DataStax is hoping to provide buyers with more flexibility and choice when it comes to building event-driven architectures across their organization, by adding API-level support for a broader range of messaging tools, including Kafka, RabbitMQ and Java Message Service (JMS), to its Apache Pulsar based streaming service, Astra Streaming.
The announcement comes as DataStax moves out of beta and into general availability for Astra Streaming. Speaking with DataStax CEO Chet Kapoor recently, he said that the company decided to pursue Pulsar to underpin its streaming platform, rather than Kafka (which does have a larger community around it), because of its cost-of-ownership and cloud native capabilities.
Kapoor said that DataStax’s decision to adopt Pulsar was driven by an understanding that the Cassandra-based database vendor was picking a streaming technology ‘for the next decade’.
Clearly recognizing that Kafka is currently the most popular streaming technology in the market, DataStax also pointed to research from GigaOm that states Pulsar achieves 35% higher performance and up to 81% lower costs than Kafka (over three years).
But by integrating with older messaging tools, such as RabbitMQ and JMS, DataStax is also seeking to give customers choice about how they approach their event-driven architecture deployments, meaning that they don’t have to go ‘all in’ or rip and replace their older systems. This could well appeal to the market.
Chris Latimer, VP of Product Management at DataStax, said:
We’ve found that while organizations like the Kafka API, they are getting increasingly frustrated by its sprawling architecture and the high licensing costs required to make Kafka enterprise-ready.
With Astra Streaming, any organization can now leverage their investment in Kafka and get the benefits of the superior performance, elastic scale and compelling economics of the Pulsar-based Astra Streaming - without rewriting their Kafka apps.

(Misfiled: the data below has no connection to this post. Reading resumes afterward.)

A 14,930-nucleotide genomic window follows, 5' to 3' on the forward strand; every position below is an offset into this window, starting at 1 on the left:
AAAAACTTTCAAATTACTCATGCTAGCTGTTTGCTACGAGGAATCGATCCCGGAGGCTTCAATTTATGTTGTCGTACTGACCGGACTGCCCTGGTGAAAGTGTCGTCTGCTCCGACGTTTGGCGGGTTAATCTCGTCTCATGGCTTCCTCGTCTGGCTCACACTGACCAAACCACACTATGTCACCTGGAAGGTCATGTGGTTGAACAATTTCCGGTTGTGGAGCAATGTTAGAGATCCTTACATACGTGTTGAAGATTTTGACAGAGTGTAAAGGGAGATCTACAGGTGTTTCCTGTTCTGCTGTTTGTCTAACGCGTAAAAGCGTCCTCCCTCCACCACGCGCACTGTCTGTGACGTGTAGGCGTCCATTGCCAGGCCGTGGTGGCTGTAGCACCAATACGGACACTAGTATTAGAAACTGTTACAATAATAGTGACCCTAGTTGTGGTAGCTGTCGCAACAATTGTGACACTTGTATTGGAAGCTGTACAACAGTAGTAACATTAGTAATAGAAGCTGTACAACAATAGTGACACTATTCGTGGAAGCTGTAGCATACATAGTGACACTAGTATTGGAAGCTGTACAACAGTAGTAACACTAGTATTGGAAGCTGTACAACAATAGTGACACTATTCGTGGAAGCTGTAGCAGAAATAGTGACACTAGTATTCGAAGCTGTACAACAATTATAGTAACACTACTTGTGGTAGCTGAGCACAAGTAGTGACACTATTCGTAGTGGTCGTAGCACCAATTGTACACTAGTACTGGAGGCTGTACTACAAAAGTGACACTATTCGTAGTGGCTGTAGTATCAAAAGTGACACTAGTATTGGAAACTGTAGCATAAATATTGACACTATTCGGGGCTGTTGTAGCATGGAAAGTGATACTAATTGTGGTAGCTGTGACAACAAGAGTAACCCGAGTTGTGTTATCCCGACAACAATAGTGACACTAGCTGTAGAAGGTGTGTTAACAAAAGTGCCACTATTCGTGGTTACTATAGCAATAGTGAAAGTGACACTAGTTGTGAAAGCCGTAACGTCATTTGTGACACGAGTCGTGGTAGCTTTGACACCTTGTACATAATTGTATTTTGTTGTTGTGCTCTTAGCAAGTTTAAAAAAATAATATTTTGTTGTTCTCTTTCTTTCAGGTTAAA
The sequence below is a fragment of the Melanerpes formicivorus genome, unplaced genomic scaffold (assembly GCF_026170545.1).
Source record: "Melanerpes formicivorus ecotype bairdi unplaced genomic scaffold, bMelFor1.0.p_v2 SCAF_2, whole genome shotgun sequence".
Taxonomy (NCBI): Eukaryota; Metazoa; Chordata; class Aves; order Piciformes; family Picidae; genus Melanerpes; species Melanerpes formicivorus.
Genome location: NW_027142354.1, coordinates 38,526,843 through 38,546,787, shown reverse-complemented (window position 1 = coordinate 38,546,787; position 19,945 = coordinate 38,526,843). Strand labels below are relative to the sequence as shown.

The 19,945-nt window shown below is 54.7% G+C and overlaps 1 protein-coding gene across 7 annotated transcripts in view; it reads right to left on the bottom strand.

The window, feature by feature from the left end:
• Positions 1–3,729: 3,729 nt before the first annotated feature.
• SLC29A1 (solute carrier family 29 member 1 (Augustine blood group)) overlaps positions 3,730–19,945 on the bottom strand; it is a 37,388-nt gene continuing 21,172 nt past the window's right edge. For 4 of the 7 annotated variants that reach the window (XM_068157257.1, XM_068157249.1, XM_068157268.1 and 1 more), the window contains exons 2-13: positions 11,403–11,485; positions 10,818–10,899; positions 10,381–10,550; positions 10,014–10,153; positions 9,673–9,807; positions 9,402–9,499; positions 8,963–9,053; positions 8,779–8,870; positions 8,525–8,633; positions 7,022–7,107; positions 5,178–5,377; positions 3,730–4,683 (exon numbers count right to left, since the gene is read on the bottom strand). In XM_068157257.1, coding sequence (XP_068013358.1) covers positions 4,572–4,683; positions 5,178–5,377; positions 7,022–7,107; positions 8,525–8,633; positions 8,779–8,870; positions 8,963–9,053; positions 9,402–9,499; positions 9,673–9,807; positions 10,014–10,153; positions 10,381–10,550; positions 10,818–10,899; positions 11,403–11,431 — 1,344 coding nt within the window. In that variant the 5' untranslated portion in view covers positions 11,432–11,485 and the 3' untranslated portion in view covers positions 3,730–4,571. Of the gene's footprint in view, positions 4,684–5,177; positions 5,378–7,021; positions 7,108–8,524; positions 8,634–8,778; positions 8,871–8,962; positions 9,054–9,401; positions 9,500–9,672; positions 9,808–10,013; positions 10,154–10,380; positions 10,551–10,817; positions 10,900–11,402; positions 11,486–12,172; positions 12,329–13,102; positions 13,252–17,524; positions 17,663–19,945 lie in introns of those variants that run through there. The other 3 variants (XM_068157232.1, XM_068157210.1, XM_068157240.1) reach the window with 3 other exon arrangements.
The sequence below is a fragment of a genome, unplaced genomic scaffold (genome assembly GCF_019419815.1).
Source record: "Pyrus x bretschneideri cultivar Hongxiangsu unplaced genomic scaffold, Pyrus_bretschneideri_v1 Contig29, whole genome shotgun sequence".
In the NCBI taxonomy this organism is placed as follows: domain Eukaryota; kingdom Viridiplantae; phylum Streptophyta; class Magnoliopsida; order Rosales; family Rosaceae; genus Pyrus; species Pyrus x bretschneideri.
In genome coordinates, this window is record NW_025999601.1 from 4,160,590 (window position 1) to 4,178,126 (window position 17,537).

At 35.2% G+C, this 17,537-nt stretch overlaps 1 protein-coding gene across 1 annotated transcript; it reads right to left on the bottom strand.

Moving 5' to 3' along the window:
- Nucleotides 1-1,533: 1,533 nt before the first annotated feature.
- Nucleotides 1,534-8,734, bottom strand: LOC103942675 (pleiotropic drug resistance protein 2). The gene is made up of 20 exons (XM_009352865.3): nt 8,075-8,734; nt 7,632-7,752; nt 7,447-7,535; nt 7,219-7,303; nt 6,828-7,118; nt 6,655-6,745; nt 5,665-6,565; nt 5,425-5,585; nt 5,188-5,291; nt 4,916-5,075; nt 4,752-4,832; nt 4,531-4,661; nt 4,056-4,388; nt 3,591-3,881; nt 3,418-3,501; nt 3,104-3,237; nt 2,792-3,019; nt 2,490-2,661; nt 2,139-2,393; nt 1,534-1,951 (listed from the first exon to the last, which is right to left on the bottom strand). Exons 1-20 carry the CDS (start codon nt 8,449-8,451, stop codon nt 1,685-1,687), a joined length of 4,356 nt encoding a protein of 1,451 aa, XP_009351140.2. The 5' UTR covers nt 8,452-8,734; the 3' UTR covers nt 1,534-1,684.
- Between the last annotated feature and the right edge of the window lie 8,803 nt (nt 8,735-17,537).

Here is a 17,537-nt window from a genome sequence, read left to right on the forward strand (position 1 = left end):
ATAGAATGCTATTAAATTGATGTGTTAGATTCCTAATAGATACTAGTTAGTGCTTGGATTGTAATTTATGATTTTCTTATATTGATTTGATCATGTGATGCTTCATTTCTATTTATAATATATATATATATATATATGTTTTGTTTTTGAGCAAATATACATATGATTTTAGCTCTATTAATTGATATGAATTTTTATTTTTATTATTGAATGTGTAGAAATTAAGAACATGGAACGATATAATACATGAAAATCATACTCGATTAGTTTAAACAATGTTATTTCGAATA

The key components of the DataStax Astra Streaming announcement are that it:
Leverages existing messaging/pub sub apps and turns them into streaming apps with a drop-in replacement; Kafka applications require zero rewrites
Multi-cloud and on prem - supports a unified event fabric across an enterprise's data-in-motion, spread across their entire data estate: on premises, in the cloud and at the edge.
Is a real-time data ecosystem - through a wide range of connectors, Astra Streaming connects to an enterprise’s data ecosystem, enables real-time data to flow instantly from data sources and applications to streaming analytics and machine learning systems. It’s also integrated with Astra DB, with its CDC capabilities.
The database is just the end of the story
Speaking with Latimer ahead of the announcement, he explained that the key message to take away from the Astra Streaming announcement is that DataStax is seeking to offer buyers a platform that captures the ‘full data story’.
But in order to get to this fuller picture of data capture across the enterprise, buyers need tools that incorporate data from a variety of sources. He said:
One of the things that we discovered throughout this process is that there are a lot of organizations that are still struggling with legacy messaging platforms.
So they have brought in things like JMS, or various MQ-based systems over the last couple of decades, and there's a growing pressure on these organizations to modernize.